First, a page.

Homers from Hernandez and Jansen key in Blue Jays’ breakthrough in win over Rays

Jamie Campbell and Caleb Joseph break down the Toronto Blue Jays' 5-1 victory over the Tampa Bay Rays, including timely eighth-inning home runs from Teoscar Hernandez and Danny Jansen.

ST. PETERSBERG, Fla. – Matt Chapman ran into Charlie Montoyo at the hotel coffee shop before heading to Tropicana Field and the manager had a question for his third baseman. The Toronto Blue Jays needed a leadoff man with George Springer day-to-day with sprained left ankle, how would he feel about jumping up into the spot?

“I said, ‘Let’s go,’” recalled Chapman, who’d batted everywhere 2-9 in the major leagues and needed the top spot to complete the set. “I’m excited to get more ABs, try to get on base and help this team win. That’s the main focus. Shaking things up, see if we can get a little something going, that’s pretty standard in baseball if the lineup that you’re running out there right maybe isn’t having success. Change things up and see if we can get a little momentum.”

Eventually, their breakthrough came Saturday night, as Teoscar Hernandez’s go-ahead solo shot in the eighth inning opened a four-run outburst that carried the Blue Jays to a 5-1 victory over the Tampa Bay Rays, ending a five-game losing streak.

Hernandez, moved up to third as part of the rejigged order behind Vladimir Guerrero Jr. and in front of Bo Bichette, opened the eighth with a 109.3 m.p.h. laser to centre field off Ryan Thompson, his first since returning from the injured list.

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The home run was also the Blue Jays’ first since Springer’s leadoff drive Tuesday at Yankee Stadium, part of a stretch of six games with one home run. Their inability to score was the prime driver of a 2-8 stretch, during which they went deep four times and plated 33 runs.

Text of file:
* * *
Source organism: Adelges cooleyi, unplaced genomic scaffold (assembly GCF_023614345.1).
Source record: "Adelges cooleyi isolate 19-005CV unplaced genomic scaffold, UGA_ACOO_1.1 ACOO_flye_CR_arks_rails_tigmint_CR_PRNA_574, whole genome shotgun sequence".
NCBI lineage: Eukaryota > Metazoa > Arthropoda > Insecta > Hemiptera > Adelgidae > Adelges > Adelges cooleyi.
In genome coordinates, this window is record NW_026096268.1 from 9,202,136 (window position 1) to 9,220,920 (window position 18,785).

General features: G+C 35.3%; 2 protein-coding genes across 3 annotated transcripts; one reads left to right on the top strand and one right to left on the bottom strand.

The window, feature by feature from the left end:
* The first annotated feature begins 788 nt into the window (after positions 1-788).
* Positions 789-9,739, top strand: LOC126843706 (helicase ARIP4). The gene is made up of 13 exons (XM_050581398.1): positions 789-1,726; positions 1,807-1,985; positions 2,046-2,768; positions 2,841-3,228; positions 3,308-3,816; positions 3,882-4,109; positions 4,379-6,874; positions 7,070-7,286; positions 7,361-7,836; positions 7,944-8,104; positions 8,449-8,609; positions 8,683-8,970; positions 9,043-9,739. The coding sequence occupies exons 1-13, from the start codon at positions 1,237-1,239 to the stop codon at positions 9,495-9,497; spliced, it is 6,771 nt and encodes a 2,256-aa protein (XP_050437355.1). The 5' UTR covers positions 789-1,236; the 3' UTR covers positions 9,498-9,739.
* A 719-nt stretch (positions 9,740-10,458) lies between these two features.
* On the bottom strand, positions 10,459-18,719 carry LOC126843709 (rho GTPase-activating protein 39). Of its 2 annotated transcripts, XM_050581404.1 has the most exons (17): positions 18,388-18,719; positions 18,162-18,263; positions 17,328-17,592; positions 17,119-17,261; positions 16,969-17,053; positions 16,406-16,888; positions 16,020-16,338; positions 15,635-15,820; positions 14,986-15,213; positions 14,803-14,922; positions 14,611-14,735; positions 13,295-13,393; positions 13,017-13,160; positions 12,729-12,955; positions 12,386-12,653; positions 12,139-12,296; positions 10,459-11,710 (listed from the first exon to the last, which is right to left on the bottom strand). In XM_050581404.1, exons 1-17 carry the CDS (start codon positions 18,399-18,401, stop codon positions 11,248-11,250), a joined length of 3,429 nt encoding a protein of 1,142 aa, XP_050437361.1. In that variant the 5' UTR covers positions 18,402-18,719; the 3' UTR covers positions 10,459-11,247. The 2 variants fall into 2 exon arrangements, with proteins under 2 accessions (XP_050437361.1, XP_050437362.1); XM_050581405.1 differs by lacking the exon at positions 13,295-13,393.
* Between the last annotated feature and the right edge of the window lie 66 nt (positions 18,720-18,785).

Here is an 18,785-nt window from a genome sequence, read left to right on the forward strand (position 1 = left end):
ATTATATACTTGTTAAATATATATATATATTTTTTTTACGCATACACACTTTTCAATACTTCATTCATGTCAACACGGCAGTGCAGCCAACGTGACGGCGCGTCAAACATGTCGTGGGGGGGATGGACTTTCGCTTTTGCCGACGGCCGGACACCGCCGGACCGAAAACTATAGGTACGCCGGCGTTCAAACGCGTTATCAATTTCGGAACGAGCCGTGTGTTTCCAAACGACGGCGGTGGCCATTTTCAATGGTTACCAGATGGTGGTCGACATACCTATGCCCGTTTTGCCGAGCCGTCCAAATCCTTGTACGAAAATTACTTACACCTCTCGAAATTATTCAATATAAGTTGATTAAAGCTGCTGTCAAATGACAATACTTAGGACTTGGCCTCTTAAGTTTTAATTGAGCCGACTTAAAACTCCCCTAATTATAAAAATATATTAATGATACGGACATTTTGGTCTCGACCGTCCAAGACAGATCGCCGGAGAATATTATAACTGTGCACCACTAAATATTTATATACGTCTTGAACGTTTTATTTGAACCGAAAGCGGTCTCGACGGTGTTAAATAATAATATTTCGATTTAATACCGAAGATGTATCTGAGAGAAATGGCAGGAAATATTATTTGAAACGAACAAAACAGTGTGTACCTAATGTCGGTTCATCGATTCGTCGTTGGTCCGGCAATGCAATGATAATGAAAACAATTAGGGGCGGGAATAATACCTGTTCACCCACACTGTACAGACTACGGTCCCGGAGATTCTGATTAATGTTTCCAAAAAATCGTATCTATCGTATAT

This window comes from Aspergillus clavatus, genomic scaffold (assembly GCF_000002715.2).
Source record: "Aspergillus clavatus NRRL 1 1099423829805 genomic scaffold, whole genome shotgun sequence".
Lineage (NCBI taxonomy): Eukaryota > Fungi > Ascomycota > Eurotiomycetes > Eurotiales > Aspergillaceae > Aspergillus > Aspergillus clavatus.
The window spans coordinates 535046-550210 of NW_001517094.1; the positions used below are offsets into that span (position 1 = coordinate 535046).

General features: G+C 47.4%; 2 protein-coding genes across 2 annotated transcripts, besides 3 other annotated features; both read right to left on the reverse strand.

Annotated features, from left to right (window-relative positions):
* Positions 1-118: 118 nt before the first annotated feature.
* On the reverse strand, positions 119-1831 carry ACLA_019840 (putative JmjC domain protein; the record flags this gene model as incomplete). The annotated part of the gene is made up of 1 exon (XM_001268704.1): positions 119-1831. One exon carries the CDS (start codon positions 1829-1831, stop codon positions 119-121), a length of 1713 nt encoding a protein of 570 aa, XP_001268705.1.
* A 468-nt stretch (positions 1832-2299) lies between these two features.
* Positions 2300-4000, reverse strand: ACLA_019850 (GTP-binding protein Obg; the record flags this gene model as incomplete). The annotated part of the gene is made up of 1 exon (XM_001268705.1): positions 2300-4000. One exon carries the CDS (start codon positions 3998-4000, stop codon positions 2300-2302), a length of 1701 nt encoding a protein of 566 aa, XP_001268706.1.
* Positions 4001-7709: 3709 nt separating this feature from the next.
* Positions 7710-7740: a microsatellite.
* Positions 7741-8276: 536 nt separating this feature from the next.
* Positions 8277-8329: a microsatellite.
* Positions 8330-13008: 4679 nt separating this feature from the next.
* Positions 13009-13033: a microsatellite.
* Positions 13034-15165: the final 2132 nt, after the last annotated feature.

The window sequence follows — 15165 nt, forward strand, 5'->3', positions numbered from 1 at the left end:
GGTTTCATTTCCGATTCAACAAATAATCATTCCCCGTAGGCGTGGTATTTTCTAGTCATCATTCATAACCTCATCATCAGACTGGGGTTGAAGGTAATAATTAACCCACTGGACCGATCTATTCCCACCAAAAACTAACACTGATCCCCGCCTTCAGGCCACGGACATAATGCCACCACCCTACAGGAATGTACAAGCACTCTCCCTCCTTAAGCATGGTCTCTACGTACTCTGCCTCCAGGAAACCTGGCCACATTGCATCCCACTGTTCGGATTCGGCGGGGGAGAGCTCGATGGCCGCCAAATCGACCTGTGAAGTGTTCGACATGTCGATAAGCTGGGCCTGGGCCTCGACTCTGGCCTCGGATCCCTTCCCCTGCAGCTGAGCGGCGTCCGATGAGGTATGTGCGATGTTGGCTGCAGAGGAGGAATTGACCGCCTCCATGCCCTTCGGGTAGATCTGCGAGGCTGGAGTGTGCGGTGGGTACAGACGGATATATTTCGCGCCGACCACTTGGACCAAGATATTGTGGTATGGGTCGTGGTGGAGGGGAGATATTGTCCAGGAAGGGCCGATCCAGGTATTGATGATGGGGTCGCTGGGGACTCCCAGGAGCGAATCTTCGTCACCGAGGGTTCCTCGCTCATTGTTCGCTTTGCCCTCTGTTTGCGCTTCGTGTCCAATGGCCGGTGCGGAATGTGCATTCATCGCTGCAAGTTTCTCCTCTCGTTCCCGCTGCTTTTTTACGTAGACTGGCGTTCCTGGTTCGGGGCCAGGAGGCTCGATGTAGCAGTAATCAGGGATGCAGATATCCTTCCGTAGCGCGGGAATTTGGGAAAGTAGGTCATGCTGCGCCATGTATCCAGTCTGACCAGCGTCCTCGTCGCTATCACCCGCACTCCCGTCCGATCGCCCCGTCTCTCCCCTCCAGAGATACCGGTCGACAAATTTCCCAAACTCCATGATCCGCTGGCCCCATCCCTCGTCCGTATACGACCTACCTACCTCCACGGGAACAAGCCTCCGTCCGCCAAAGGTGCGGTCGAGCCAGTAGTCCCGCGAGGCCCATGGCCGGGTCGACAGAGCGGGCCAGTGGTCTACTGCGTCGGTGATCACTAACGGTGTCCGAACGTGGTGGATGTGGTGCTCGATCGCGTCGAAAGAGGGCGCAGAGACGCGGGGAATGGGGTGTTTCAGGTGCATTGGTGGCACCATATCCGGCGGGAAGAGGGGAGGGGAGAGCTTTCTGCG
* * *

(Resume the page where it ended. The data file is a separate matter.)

“My homer came in a good moment,” said Hernandez. “We all know that we needed a big hit like that. It came from my bat but I know it’s in there and all the guys are going to get hit keep hitting and we’re going to get on a good winning streak.”

This time, rather than following Hernandez’s breakthrough with three quick outs, they added on, with Santiago Espinal reaching on a base hit, advancing to third on a Zack Collins groundout and scoring on a Lourdes Gurriel Jr. base hit. Danny Jansen, activated from the injured list before the game along with starter Hyun Jin Ryu, then clubbed a two-run homer for a 5-1 lead.

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Adam Cimber worked around a leadoff walk in the eighth while Jordan Romano, his velocity back up to season norms, nailed things down in the ninth.

Good tonic after a trying week.

“It’s been a long time coming,” said Jansen. “This team can really hit. It’s still early and everybody’s just getting in the swing of things now, myself included. It’s great to be back and able to contribute.”

While the win was a collective exhale for an offence that had frustrations mount in recent days, the Blue Jays also received a lift from the performance of Ryu, who allowed one run on four hits and a walk over 4.2 innings of under-wraps work.

The left-hander’s average fastball velocity was up one m.p.h. and he topped out at 92.1, a slight boost that allowed for better separation between his changeup and curveball. More importantly, he commanded the ball much more effectively, which allowed him to keep the Rays down while the offence grinded to its outburst.